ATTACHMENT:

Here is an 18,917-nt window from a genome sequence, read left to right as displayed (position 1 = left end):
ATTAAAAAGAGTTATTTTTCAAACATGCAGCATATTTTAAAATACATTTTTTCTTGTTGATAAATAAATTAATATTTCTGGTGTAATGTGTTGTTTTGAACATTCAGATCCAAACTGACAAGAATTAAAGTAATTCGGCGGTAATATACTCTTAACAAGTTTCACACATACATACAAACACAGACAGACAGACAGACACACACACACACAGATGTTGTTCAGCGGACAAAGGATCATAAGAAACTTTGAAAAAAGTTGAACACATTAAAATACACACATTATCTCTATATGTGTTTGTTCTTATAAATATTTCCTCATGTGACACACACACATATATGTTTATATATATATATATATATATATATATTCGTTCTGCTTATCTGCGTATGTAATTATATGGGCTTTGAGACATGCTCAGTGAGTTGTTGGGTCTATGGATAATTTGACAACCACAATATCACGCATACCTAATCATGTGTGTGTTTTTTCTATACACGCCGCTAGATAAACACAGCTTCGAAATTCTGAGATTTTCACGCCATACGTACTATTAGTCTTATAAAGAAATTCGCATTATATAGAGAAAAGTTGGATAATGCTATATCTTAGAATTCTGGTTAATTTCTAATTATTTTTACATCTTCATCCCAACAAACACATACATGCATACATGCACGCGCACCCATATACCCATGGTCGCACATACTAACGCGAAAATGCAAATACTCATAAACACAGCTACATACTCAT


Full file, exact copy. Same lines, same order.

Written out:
Here is an 18,917-nt window from a genome sequence, read left to right as displayed (position 1 = left end):
ATTAAAAAGAGTTATTTTTCAAACATGCAGCATATTTTAAAATACATTTTTTCTTGTTGATAAATAAATTAATATTTCTGGTGTAATGTGTTGTTTTGAACATTCAGATCCAAACTGACAAGAATTAAAGTAATTCGGCGGTAATATACTCTTAACAAGTTTCACACATACATACAAACACAGACAGACAGACAGACACACACACACACAGATGTTGTTCAGCGGACAAAGGATCATAAGAAACTTTGAAAAAAGTTGAACACATTAAAATACACACATTATCTCTATATGTGTTTGTTCTTATAAATATTTCCTCATGTGACACACACACATATATGTTTATATATATATATATATATATATATATTCGTTCTGCTTATCTGCGTATGTAATTATATGGGCTTTGAGACATGCTCAGTGAGTTGTTGGGTCTATGGATAATTTGACAACCACAATATCACGCATACCTAATCATGTGTGTGTTTTTTCTATACACGCCGCTAGATAAACACAGCTTCGAAATTCTGAGATTTTCACGCCATACGTACTATTAGTCTTATAAAGAAATTCGCATTATATAGAGAAAAGTTGGATAATGCTATATCTTAGAATTCTGGTTAATTTCTAATTATTTTTACATCTTCATCCCAACAAACACATACATGCATACATGCACGCGCACCCATATACCCATGGTCGCACATACTAACGCGAAAATGCAAATACTCATAAACACAGCTACATACTCAT